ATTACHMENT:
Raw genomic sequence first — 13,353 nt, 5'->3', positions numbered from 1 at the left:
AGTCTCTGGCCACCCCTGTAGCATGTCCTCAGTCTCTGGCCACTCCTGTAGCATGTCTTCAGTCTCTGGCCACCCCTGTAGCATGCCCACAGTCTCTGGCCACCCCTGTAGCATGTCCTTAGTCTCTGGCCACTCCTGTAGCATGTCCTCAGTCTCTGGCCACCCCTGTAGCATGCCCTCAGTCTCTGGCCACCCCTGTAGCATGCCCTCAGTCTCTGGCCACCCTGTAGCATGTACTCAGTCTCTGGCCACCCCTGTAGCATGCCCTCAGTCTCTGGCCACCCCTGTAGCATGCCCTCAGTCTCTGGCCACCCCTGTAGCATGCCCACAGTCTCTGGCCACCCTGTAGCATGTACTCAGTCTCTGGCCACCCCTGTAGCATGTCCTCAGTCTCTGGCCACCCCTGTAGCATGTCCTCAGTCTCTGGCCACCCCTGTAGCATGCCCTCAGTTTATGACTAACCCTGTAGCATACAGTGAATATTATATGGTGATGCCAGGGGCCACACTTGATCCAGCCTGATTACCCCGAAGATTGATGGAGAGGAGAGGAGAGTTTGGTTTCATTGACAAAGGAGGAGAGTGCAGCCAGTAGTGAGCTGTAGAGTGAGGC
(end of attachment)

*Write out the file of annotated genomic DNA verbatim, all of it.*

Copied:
Raw genomic sequence first — 13,353 nt, 5'->3', positions numbered from 1 at the left:
AGTCTCTGGCCACCCCTGTAGCATGTCCTCAGTCTCTGGCCACTCCTGTAGCATGTCTTCAGTCTCTGGCCACCCCTGTAGCATGCCCACAGTCTCTGGCCACCCCTGTAGCATGTCCTTAGTCTCTGGCCACTCCTGTAGCATGTCCTCAGTCTCTGGCCACCCCTGTAGCATGCCCTCAGTCTCTGGCCACCCCTGTAGCATGCCCTCAGTCTCTGGCCACCCTGTAGCATGTACTCAGTCTCTGGCCACCCCTGTAGCATGCCCTCAGTCTCTGGCCACCCCTGTAGCATGCCCTCAGTCTCTGGCCACCCCTGTAGCATGCCCACAGTCTCTGGCCACCCTGTAGCATGTACTCAGTCTCTGGCCACCCCTGTAGCATGTCCTCAGTCTCTGGCCACCCCTGTAGCATGTCCTCAGTCTCTGGCCACCCCTGTAGCATGCCCTCAGTTTATGACTAACCCTGTAGCATACAGTGAATATTATATGGTGATGCCAGGGGCCACACTTGATCCAGCCTGATTACCCCGAAGATTGATGGAGAGGAGAGGAGAGTTTGGTTTCATTGACAAAGGAGGAGAGTGCAGCCAGTAGTGAGCTGTAGAGTGAGGC